Voting to leave the European Union in the upcoming referendum would force the next generation into an insular and isolationist stance.
If you Google the future, you’ll notice there are broadly two kinds.
The first is bright and exciting: technology that will make our lives better, sustainable living, driverless cars, virtual reality, greater understanding.
The other future is darker, insular and not nearly as good as it used to be. It’s full of questions but not answers, problems not opportunities, fear without facts and very little faith in the next generation’s ability to find solutions to the challenges we’re yet to face.
Of course the great thing about the future is that it’s ours to shape.
Safeguarding future generations
Every one of us who is a stakeholder in the retail industry faces some important choices and opportunities, none more so than the in/out referendum.
Education Secretary Nicky Morgan was right to describe a vote to leave the European Union, as limiting the life opportunities of “the generation of Instagram, Easyjet and eBay”.
“This isn’t our vote – clouded by fears and prejudices concerning red tape and immigration – this is a vote about what’s best for the generation that follows us”
Jacqueline Gold, Ann Summers
This isn’t scaremongering, this is an acknowledgment that today’s younger generation – our children, the staff on our shopfloor and our customers of the future – with friends and Facebook connections all over the world, reject isolation in favour of internationalism.
It dawned on me that this isn’t our vote – clouded by fears and prejudices concerning red tape and immigration – this is a vote about what’s best for the generation that follows us.
We should vote to stay for them.
As retailers we should also always ask what’s best for our customers and for our businesses.
Along with our UK colleagues, there are many EU migrants that are working in our stores, leading our teams, managing our warehouses and contributing to our sales growth.
These colleagues are invariably, multilingual, ambitious and hard working and yet we stand by and let the media lessen their contribution to our economy and society.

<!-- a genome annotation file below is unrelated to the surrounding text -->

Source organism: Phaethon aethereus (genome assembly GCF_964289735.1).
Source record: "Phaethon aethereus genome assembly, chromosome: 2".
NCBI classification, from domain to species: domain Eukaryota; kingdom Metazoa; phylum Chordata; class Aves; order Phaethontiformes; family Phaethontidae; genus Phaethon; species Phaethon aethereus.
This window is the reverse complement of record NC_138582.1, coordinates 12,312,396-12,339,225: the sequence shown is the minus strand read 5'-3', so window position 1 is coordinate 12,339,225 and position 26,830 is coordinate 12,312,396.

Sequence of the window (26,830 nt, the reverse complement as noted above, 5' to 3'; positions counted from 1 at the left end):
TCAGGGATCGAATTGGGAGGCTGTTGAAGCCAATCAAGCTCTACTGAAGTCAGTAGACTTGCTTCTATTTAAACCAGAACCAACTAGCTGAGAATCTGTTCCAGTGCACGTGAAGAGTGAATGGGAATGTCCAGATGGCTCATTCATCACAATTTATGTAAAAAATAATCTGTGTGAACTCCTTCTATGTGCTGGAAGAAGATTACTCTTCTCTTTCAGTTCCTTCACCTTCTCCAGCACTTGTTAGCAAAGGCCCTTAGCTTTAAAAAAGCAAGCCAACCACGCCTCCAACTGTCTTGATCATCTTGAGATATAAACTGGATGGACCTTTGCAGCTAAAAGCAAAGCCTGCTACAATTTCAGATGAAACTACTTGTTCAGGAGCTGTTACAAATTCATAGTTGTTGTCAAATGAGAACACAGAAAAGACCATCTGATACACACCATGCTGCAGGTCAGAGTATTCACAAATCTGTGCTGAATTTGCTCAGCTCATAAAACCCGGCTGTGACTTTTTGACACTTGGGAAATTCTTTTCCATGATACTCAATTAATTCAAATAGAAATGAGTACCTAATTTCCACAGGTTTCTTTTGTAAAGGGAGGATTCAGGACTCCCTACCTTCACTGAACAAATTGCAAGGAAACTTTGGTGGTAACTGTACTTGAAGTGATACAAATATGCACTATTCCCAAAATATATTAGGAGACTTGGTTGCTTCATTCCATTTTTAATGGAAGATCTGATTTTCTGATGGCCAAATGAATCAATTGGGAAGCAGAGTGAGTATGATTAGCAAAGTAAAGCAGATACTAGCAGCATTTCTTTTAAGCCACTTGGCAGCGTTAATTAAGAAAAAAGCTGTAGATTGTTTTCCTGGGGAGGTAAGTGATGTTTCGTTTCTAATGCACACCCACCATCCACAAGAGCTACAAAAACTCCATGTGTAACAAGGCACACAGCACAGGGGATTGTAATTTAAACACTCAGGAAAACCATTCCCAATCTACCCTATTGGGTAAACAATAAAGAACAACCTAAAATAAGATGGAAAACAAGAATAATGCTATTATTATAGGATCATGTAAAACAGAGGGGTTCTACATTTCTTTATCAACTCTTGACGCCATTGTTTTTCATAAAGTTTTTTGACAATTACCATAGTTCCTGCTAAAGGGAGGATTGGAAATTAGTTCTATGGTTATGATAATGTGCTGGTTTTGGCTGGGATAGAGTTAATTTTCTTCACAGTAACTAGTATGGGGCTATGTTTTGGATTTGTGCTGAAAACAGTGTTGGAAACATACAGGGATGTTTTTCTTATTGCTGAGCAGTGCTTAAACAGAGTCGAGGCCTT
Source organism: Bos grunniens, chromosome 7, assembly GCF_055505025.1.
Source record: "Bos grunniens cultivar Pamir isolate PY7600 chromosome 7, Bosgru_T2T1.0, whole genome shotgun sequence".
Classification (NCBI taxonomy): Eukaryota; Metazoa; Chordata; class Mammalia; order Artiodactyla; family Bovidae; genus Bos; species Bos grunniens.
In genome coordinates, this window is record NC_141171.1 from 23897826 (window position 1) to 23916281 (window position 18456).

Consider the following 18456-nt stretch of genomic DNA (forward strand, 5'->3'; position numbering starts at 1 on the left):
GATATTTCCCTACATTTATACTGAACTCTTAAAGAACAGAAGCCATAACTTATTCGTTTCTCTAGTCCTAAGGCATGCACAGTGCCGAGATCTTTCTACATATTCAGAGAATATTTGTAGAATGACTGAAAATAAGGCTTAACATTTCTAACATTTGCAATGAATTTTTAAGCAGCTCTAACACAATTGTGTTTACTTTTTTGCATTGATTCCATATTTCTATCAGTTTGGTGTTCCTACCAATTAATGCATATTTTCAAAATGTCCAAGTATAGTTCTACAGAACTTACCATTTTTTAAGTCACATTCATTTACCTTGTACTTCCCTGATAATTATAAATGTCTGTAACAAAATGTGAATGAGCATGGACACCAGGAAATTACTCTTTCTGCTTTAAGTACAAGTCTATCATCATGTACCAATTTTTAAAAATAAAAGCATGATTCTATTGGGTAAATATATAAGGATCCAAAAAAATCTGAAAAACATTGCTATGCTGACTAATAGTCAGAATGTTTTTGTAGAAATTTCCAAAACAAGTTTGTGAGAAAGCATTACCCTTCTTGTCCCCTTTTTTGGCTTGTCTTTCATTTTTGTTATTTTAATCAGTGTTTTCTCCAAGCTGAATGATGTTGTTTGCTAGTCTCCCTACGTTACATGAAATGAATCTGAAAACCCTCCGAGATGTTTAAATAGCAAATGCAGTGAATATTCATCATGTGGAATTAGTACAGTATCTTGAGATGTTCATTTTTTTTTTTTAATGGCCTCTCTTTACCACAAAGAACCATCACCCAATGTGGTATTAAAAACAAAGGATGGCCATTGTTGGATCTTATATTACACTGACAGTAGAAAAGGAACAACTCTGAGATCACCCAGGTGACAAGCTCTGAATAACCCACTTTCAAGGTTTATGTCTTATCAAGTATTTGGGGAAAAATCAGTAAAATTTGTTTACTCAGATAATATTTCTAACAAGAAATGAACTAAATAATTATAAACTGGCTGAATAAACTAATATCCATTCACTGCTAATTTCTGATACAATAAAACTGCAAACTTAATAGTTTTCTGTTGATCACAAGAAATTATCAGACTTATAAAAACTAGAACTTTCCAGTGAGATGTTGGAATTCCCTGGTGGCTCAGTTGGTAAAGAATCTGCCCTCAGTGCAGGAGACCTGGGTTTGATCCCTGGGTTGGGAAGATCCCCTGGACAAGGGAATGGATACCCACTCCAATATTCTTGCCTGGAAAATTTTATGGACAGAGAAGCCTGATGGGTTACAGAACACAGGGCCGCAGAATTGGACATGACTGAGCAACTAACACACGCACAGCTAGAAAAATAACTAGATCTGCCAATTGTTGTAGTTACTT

At times we talk about our trading partners in Europe as if they were our enemies, not our friends.
Somewhat hypocritically we all belong to various retail and trading associations because we see mutual benefit and opportunities by working together and yet we want to leave the biggest and most important one of all.
Not many people know this, but the sex toys that we sell at Ann Summers are made to the very high and exacting standards of the EU safety directive for children’s toys. We are the only company in our field that does this.
Step outside the protection that the EU affords companies like ours that do the right thing and we could be flooded with cheap, dangerous imitations, by those businesses, who unlike ours, will find any opportunity to lower their product standards to raise margins.
That’s bad for customers and bad for business.
Being socially liberal and economically conservative, you’d think I’d always be in favour of smaller Government, fewer restrictions and greater freedom to do what we want but in this instance I believe the EU is on the side of both the consumer and businesses like ours that have invested in product safety.
Yes, the EU can be challenging at times, but like any relationship we have to work through our differences and this is one relationship I definitely do not want to end in divorce.
- Jacqueline Gold CBE is chief executive of Ann Summers